While discussing the latest financial report, Ubisoft executives talked about changes in development strategy. The publisher no longer wants to rely only on 3-4 high-budget AAA releases each year. There are plans to invest in large free-to-play productions belonging to the company's most important brands.
It should be emphasized here that this does not mean that Ubisoft will abandon traditional paid premium games. Free items with microtransactions are to complement the publisher's offer and enable the company to reach new players.
This strategy is not surprising. Popular free-to-play games provide stable revenue over a long period of time and most publishers want them in their offerings. Ubisoft has so far fared rather poorly in this category. Last year's Hyper Scape was a major financial disappointment, but the company says it has learned its lesson. Brawlhalla, on the other hand, is doing surprisingly well and continues to acquire many new players.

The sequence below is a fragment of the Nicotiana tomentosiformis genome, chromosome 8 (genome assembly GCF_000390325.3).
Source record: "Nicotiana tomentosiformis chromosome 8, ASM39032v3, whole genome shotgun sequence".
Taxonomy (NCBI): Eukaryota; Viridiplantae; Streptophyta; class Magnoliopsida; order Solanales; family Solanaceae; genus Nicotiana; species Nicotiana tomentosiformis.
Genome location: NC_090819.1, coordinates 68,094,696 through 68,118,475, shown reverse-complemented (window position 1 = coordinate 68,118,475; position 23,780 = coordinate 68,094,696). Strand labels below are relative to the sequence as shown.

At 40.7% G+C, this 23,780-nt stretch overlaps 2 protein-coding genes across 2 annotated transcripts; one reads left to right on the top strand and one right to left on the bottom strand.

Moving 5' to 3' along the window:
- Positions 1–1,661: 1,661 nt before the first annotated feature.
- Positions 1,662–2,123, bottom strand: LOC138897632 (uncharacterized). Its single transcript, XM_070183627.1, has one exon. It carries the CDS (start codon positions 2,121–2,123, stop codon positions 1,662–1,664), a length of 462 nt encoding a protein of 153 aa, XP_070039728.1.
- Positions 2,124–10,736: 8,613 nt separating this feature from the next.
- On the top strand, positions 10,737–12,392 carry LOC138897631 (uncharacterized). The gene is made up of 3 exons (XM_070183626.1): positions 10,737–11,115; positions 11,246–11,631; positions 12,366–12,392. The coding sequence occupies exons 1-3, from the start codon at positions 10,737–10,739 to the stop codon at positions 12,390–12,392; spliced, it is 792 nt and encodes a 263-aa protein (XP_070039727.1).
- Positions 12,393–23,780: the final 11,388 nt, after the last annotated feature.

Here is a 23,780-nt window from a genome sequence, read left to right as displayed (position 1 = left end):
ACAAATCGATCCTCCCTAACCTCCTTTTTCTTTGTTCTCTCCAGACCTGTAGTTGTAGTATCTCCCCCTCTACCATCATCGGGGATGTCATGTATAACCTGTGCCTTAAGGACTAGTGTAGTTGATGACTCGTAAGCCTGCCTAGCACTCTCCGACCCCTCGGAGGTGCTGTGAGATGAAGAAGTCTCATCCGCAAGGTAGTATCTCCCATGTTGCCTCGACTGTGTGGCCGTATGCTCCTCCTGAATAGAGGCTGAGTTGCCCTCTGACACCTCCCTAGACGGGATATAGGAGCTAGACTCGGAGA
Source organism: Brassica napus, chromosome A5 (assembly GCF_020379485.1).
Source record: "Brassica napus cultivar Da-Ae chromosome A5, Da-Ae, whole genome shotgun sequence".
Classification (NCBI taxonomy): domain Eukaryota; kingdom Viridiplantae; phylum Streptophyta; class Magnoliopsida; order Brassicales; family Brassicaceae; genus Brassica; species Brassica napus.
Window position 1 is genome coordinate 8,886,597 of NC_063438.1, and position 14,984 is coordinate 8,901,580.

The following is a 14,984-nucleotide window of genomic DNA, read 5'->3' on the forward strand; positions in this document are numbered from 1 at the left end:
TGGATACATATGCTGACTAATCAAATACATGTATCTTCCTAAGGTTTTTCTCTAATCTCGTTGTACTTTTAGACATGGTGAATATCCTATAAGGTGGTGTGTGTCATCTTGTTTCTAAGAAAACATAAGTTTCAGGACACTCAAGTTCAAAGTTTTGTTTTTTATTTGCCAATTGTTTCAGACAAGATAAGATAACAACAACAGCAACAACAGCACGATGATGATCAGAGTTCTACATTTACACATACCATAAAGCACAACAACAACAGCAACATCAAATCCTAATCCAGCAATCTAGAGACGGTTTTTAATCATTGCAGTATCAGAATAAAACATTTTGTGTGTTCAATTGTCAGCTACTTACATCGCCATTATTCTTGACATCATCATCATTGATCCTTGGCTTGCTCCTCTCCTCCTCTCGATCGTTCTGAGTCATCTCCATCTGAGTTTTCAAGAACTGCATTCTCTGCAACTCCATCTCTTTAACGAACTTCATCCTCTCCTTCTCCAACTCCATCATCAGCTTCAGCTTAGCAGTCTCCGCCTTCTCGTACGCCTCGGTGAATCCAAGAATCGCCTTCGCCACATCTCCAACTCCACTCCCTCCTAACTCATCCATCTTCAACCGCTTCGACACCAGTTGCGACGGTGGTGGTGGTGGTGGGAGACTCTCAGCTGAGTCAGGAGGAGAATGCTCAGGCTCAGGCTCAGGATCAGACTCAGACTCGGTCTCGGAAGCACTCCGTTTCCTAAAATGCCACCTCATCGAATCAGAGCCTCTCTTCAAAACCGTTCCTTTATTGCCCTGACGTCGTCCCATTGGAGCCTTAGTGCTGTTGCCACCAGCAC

The success of Call of Duty: Warzone has shown how profitable it can be to expand premium brands with free-to-play spin-offs. What's more, it didn't come at the expense of the more traditional Call of Duty: Black Ops - Cold War. This seems to be the model Ubisoft has in mind.
A manifestation of the changed strategy is Tom Clancy's The Division Heartland, announced a few days ago, which is a free-to-play game with microtransactions, coming to PC and consoles. Work is also underway on a mobile installment of the brand, which will almost certainly also use the free-to-play model. In parallel, however, Ubisoft will continue to develop the premium branch of the series and another expansion for Tom Clancy's The Division 2 is in development.
- Ubisoft's Latest Financial Report Reveals New Info on Big IPs
- Ubisoft - official website